Showing posts with label CUPE. Show all posts
Showing posts with label CUPE. Show all posts

25 February, 2024

CUPE National President responds to Lynx Air's end

CUPE National President Mark Hancock made the following statement today in response to the news Lynx Air will be shutting down operations on Monday.

“We are devastated for our members at Lynx and all the employees who lost their jobs today. While this is a hard day for the employees of Lynx, they are better off for belonging to Canada’s largest union. CUPE will represent them and defend their rights in these difficult times. We will fight to ensure the employees get everything they are legally entitled to.”

CUPE represents 240 flight attendants at the airline, which completes its last flights today before ceasing all operations. 

14 December, 2023

Canada's flight attendants start "12 Days of Unpaid Work" series



The union representing flight attendants across Canada has launched a "12 Days of Unpaid Work" series in advance of the busy holiday travel season, to highlight the myriad ways flight attendants are forced to work for free for major airlines.


"All we want for Christmas this year is pay for time worked," said Wesley Lesosky, President of the Airline Division of the Canadian Union of Public Employees (CUPE), which represents 18,500 flight attendants at ten airlines in Canada. "Airline executives across Canada need to know that forcing overworked flight attendants to work unpaid for almost a full work-week every month is a one-way ticket to the naughty list."

The series is part of CUPE's Airline Division's Unpaid Work Won't Fly campaign, a joint effort of ten airline groups to combat the abuse of unpaid work in the airline sector which sees the average flight attendant work 35 hours per month unpaid.

As a general rule, flight attendants are only compensated while the aircraft is in motion – which means countless duties ranging from pre-flight safety checks to boarding, to deplaning, to customs and security are not paid. Learn more at unpaidworkwontfly.ca.



16 September, 2023

WestJet fights cabin crew over PA speech by politician

The Canadian airline WestJet has been underfire from Canadian flyers and politicians after it allowed Conservative leader Pierre Poilievre use a WestJet plane's public address system to make political statements.

After a video of the event on a flight to Calgary was shared on social media and the airline faced criticism, it tried to blame the cabin crew,  saying they had allowed the leader of the opposition to take over the mic. 

The President of the Airline Division of the Canadian Union of Public Employees (CUPE) has weighed into the row disputing that assertion. “After pushback from Canadians online, some of whom were calling for a boycott of the airline, WestJet tried to throw our members under the bus,” said Lesosky. “But cabin crew were acting on direction from management. When the boss tells you to do something, there’s not a lot of options.”

Lesosky said the use of a PA system on a flight for a political speech isn’t appropriate and may break Transport Canada’s guidelines related to the use of emergency equipment.  “Mr Poilievre claims he was exercising free speech, but that’s nonsense,” said Lesosky. “There are safety rules against what he did, and they are there for good reasons.”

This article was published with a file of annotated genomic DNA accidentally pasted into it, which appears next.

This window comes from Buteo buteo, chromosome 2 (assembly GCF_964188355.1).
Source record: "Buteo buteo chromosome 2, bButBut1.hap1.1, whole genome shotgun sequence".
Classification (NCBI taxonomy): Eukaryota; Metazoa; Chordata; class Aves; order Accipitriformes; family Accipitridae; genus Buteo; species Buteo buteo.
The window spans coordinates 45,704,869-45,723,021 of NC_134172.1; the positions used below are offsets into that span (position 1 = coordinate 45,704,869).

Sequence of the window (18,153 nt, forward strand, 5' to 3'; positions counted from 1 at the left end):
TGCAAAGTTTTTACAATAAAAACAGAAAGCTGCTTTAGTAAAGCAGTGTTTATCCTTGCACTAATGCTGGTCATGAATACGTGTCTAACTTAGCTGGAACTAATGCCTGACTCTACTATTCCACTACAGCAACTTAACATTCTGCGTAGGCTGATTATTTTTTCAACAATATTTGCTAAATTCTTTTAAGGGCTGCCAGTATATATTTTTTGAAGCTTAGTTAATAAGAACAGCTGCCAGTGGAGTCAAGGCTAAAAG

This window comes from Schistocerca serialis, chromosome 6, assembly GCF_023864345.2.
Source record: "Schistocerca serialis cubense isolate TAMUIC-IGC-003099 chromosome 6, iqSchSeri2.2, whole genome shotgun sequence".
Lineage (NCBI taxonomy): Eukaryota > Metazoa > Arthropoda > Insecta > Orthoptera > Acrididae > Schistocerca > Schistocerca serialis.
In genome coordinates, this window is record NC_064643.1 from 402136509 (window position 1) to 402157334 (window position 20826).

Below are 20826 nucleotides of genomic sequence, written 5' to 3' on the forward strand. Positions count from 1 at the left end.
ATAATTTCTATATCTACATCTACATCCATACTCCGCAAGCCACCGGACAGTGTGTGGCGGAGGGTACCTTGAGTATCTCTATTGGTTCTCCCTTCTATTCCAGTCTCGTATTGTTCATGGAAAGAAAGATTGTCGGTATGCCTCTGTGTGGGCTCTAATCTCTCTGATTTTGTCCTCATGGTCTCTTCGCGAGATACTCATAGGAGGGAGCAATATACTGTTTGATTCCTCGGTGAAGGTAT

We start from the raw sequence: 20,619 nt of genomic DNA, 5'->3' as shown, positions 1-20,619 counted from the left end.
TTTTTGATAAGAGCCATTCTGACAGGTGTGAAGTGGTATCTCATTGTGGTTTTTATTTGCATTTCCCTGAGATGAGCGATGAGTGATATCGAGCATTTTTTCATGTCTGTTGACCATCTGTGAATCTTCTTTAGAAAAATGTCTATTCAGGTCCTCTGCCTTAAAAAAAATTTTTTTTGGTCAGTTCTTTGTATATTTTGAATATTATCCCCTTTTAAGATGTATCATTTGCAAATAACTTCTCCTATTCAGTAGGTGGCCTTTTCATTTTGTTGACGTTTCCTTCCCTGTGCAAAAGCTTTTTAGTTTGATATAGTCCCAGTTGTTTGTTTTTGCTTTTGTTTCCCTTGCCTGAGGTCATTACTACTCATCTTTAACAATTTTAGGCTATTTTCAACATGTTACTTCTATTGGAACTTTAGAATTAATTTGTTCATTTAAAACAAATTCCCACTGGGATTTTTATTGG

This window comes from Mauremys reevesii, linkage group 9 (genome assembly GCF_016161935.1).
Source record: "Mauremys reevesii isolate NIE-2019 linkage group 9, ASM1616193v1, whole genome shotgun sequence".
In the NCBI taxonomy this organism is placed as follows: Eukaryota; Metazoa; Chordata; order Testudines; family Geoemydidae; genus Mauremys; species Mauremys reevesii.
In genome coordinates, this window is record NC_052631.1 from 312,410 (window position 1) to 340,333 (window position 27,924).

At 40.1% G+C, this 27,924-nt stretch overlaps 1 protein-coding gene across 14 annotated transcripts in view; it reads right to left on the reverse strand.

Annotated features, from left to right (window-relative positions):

“We take our responsibility for the safety of passengers extremely seriously; it’s a shame Mr. Poilievre and WestJet don’t feel the same way.  Mr. Poilievre should focus on unpaid work of cabin crew in Parliament, while we do what we do best and focus on safety.”

WestJet has since tried to calm the issue with its CEO saying Alexis von Hoensbroech saying the airline was neutral on political issues and claiming it was fine for the political announcement to be made as it was an extra flight the carrier had added to cope with the demand for the convention. However, it should be noted that it wasn't a private charter flight and had other passengers and not just convention delegates travelling on the flight. As the politician's announcement mentioned turbulence some say could have detracted from any further safety announcements on the flight which could have presented problems.  

Von Hoensbroech stated:  "The leader of the party was given the opportunity to greet delegates onboard (which is not unusual), but this was not a political endorsement nor should it be interpreted as such  - We are non-partisan by nature and will revisit our policy on this."

Canadian anyalists have also disputed the notion that WestJet and its senior leaders were 'non-partisan by nature' with a number of them making political donations or statements in the past. It is also understood the airline is still providing 'corporate' discounts to political parties. 

26 August, 2023

Canadian airline Porter's cabin crew get ready to unionize with CUPE

The cabin crew at Porter are said to be excited about the opportunity to have their voices heard and improve the working conditions at the regional Canadian carrier by joining Canada’s flight attendant union, CUPE.

“Porter cabin crew deserve better working conditions, better wages, and better scheduling in a mutually agreed contract – just like flight attendants at unionized airlines in Canada,” said CUPE National President Mark Hancock. “But without an enforceable contract and a strong union voice, the company makes the rules and can change them whenever they feel like it.”